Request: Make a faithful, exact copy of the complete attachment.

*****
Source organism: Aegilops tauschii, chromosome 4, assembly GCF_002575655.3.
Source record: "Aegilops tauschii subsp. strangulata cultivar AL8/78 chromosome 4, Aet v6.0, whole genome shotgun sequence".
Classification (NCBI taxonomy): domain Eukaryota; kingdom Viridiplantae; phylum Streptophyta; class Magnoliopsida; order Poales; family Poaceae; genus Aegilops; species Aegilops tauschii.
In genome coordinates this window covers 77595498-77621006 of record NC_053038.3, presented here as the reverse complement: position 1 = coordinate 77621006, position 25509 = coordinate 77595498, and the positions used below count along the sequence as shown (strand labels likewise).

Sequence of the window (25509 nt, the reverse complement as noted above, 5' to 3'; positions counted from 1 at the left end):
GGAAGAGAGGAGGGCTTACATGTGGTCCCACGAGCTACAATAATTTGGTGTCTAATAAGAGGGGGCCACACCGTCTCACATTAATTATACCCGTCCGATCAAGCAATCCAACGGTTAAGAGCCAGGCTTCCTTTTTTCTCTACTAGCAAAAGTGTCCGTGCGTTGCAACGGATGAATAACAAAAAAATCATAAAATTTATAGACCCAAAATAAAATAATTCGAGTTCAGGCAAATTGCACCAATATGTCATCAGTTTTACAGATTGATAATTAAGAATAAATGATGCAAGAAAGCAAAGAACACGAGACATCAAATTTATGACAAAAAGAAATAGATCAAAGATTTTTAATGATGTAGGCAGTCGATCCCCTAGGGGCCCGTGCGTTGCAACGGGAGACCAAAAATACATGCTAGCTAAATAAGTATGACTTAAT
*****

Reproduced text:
Source organism: Aegilops tauschii, chromosome 4, assembly GCF_002575655.3.
Source record: "Aegilops tauschii subsp. strangulata cultivar AL8/78 chromosome 4, Aet v6.0, whole genome shotgun sequence".
Classification (NCBI taxonomy): domain Eukaryota; kingdom Viridiplantae; phylum Streptophyta; class Magnoliopsida; order Poales; family Poaceae; genus Aegilops; species Aegilops tauschii.
In genome coordinates this window covers 77595498-77621006 of record NC_053038.3, presented here as the reverse complement: position 1 = coordinate 77621006, position 25509 = coordinate 77595498, and the positions used below count along the sequence as shown (strand labels likewise).

Sequence of the window (25509 nt, the reverse complement as noted above, 5' to 3'; positions counted from 1 at the left end):
GGAAGAGAGGAGGGCTTACATGTGGTCCCACGAGCTACAATAATTTGGTGTCTAATAAGAGGGGGCCACACCGTCTCACATTAATTATACCCGTCCGATCAAGCAATCCAACGGTTAAGAGCCAGGCTTCCTTTTTTCTCTACTAGCAAAAGTGTCCGTGCGTTGCAACGGATGAATAACAAAAAAATCATAAAATTTATAGACCCAAAATAAAATAATTCGAGTTCAGGCAAATTGCACCAATATGTCATCAGTTTTACAGATTGATAATTAAGAATAAATGATGCAAGAAAGCAAAGAACACGAGACATCAAATTTATGACAAAAAGAAATAGATCAAAGATTTTTAATGATGTAGGCAGTCGATCCCCTAGGGGCCCGTGCGTTGCAACGGGAGACCAAAAATACATGCTAGCTAAATAAGTATGACTTAAT